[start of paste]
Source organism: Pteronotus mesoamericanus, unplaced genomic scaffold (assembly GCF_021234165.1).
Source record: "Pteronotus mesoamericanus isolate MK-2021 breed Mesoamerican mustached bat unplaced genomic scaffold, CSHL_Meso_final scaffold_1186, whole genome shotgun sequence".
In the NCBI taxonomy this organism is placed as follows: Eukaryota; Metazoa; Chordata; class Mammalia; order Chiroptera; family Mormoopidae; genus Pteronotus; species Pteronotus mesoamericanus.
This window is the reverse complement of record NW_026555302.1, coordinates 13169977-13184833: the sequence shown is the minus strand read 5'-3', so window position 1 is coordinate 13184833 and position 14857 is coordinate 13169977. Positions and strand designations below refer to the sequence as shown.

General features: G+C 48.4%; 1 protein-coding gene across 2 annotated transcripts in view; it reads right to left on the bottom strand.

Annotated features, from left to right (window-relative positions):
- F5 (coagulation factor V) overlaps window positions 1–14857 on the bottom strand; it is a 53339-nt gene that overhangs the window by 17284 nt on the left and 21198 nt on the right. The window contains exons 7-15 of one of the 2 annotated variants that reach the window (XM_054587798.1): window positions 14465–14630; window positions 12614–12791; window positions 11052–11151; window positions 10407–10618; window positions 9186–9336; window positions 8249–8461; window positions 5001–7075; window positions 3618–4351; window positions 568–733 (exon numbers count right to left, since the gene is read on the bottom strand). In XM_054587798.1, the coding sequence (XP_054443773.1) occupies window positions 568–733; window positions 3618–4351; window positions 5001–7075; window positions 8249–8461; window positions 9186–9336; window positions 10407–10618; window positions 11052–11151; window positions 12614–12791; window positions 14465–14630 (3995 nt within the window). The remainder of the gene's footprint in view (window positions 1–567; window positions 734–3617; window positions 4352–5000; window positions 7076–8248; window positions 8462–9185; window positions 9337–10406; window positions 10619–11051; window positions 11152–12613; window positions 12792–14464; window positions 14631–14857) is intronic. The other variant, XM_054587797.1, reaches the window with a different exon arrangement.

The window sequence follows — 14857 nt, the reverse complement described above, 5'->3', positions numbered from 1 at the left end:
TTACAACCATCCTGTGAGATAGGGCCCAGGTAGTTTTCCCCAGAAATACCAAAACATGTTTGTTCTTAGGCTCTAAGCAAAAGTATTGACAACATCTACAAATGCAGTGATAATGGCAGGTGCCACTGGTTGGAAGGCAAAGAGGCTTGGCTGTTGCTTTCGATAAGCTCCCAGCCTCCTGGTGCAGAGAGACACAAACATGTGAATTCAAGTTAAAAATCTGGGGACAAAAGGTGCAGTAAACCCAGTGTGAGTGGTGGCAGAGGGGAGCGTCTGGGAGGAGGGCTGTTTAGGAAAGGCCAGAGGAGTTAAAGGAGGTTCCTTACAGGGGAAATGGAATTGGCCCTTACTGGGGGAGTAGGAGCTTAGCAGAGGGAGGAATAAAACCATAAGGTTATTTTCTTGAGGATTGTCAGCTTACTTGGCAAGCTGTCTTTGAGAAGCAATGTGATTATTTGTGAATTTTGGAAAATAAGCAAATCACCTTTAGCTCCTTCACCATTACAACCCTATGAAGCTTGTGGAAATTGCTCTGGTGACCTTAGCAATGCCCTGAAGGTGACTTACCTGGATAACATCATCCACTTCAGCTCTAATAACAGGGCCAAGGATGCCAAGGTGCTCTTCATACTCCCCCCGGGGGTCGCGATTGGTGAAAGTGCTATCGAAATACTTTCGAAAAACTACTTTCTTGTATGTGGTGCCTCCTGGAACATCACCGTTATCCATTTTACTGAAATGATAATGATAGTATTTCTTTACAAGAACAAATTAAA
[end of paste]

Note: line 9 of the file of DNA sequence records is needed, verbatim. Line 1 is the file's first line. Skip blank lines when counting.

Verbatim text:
TTACAACCATCCTGTGAGATAGGGCCCAGGTAGTTTTCCCCAGAAATACCAAAACATGTTTGTTCTTAGGCTCTAAGCAAAAGTATTGACAACATCTACAAATGCAGTGATAATGGCAGGTGCCACTGGTTGGAAGGCAAAGAGGCTTGGCTGTTGCTTTCGATAAGCTCCCAGCCTCCTGGTGCAGAGAGACACAAACATGTGAATTCAAGTTAAAAATCTGGGGACAAAAGGTGCAGTAAACCCAGTGTGAGTGGTGGCAGAGGGGAGCGTCTGGGAGGAGGGCTGTTTAGGAAAGGCCAGAGGAGTTAAAGGAGGTTCCTTACAGGGGAAATGGAATTGGCCCTTACTGGGGGAGTAGGAGCTTAGCAGAGGGAGGAATAAAACCATAAGGTTATTTTCTTGAGGATTGTCAGCTTACTTGGCAAGCTGTCTTTGAGAAGCAATGTGATTATTTGTGAATTTTGGAAAATAAGCAAATCACCTTTAGCTCCTTCACCATTACAACCCTATGAAGCTTGTGGAAATTGCTCTGGTGACCTTAGCAATGCCCTGAAGGTGACTTACCTGGATAACATCATCCACTTCAGCTCTAATAACAGGGCCAAGGATGCCAAGGTGCTCTTCATACTCCCCCCGGGGGTCGCGATTGGTGAAAGTGCTATCGAAATACTTTCGAAAAACTACTTTCTTGTATGTGGTGCCTCCTGGAACATCACCGTTATCCATTTTACTGAAATGATAATGATAGTATTTCTTTACAAGAACAAATTAAA